- first, this is a significant time commitment for one of our most senior public servants. What won’t he be doing while he is sitting as a non-voting member of the Bank’s internal committees, at which the Governor finally takes an OCR view? If you think he already spends too much time, say, cosying up to Beijing or promoting vapid schemes around “wellbeing budgets” and Living Standards Frameworks, you might think this distraction was net gain for public policy. But I don’t suppose his employers quite see it that way. (As Makhlouf’s own term expires next year, it is not even as if he is going to be involved in the new committee on an ongoing basis),
- second, the bill envisages a nominee of the Secretary to the Treasury serving on the MPC – perhaps a Deputy Secretary responsible for macro policy or the Chief Economist (both of whom have currently have central banking backgrounds). Makhouf, by contrast, has no evident expertise in macroeconomics or monetary policy, and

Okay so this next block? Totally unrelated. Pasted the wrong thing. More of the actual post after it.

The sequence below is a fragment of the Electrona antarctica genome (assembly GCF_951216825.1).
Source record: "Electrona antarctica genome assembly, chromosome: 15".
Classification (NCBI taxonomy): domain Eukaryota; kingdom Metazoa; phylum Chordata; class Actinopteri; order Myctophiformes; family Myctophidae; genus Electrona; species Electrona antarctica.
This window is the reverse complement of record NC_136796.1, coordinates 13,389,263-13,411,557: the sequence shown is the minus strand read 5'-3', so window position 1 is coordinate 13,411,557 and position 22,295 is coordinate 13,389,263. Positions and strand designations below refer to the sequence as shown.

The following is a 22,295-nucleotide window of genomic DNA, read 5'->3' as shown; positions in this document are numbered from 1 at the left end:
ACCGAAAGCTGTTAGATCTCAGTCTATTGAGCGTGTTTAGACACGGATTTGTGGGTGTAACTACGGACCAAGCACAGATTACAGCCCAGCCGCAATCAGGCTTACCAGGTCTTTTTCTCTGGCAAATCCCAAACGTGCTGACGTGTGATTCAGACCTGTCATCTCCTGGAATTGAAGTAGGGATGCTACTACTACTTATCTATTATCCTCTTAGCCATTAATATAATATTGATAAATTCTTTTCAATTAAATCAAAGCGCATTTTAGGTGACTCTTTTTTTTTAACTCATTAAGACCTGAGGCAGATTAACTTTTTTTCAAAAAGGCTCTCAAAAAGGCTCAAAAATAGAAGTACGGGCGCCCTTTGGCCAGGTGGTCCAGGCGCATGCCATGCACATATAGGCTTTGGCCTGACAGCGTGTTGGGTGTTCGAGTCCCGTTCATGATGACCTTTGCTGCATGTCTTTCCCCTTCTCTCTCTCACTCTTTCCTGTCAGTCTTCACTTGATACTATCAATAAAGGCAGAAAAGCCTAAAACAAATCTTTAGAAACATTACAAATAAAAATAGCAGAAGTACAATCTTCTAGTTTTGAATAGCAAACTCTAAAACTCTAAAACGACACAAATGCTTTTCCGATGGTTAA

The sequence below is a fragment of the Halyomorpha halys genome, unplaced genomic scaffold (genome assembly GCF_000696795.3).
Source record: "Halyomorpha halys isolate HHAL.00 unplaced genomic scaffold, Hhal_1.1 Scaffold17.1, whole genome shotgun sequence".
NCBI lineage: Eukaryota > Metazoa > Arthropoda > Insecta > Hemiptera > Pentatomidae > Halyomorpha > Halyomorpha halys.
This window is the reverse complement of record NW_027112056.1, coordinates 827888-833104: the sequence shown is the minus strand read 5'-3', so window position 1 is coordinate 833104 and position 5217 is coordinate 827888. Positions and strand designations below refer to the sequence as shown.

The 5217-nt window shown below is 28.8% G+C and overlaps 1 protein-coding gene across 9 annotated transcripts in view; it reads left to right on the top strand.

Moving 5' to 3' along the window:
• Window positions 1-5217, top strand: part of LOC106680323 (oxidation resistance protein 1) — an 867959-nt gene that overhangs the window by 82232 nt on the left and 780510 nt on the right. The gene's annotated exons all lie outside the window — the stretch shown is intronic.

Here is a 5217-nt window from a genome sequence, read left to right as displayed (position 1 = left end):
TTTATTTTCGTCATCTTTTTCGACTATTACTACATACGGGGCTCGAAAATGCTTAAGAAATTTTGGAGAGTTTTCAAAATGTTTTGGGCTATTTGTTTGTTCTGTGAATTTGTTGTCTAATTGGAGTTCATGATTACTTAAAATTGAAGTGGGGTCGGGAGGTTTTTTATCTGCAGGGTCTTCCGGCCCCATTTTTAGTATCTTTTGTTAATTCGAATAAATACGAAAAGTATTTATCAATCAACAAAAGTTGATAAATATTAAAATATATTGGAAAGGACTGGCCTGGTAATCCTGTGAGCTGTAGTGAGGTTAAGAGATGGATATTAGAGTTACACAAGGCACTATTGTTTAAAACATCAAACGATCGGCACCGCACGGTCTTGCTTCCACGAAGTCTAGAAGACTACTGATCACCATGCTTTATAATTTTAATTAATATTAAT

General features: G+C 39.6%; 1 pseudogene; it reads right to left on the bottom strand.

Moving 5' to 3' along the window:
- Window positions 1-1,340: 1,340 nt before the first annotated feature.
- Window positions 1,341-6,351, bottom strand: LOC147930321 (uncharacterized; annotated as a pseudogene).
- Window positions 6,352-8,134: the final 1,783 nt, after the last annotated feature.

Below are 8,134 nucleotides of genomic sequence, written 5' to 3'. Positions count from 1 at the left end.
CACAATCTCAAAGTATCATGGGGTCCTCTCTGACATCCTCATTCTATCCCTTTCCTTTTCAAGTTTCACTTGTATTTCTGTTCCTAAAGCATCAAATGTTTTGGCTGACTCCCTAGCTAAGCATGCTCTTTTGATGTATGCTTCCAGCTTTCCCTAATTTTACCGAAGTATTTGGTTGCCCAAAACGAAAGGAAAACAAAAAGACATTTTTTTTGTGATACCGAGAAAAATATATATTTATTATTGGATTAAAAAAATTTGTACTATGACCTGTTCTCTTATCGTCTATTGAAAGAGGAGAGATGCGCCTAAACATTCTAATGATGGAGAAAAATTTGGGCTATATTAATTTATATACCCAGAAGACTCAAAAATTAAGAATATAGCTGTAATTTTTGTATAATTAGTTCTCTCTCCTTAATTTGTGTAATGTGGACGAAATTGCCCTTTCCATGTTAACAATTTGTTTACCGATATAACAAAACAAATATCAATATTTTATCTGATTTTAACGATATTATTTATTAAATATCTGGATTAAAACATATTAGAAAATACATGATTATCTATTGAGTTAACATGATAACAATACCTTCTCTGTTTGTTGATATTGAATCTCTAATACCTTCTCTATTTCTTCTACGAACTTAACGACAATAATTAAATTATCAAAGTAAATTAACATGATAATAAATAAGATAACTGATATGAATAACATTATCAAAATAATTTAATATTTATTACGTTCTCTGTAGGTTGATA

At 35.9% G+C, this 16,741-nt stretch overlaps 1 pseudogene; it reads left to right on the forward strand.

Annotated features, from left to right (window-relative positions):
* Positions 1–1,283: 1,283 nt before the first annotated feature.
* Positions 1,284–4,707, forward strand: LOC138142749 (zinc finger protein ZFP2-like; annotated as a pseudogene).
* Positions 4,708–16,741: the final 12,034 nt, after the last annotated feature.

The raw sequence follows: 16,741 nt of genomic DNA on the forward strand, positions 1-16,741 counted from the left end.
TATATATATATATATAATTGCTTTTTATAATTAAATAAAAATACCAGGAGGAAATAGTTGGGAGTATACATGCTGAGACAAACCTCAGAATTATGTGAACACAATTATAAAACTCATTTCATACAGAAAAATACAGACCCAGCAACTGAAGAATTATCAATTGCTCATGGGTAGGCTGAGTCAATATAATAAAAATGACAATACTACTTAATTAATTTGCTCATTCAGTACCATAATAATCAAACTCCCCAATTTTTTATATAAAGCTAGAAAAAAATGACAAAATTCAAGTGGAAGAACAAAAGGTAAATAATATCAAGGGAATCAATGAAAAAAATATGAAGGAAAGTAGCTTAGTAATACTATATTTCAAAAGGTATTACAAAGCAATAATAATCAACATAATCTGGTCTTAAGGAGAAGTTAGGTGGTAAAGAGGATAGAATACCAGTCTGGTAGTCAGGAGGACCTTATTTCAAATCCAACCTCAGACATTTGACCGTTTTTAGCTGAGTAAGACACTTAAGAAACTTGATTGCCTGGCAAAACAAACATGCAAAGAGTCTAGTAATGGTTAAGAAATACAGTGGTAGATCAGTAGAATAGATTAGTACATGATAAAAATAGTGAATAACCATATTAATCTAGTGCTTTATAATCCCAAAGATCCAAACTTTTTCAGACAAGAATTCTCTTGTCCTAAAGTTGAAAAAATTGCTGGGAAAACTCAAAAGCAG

- third, the bill does envisage a Treasury observer, but it also provides for several external voting members, who – so we are told, although I don’t take it very seriously – will play an important role in the new committee, including balancing out internal perspectives. Bringing in the Secretary to the Treasury himself now – months before the first externals appear (and the current “external advisers” do not attend Governing Committee meetings) – does risk creating a climate in which the Treasury perspective and presence (even though formally non-voting) is prioritised over the externals. That risk may be able to be managed, but it needs to be, including by the appointment of strong, capable, committed externals (and, as I’ve noted before, it is not clear why good people would seek the role).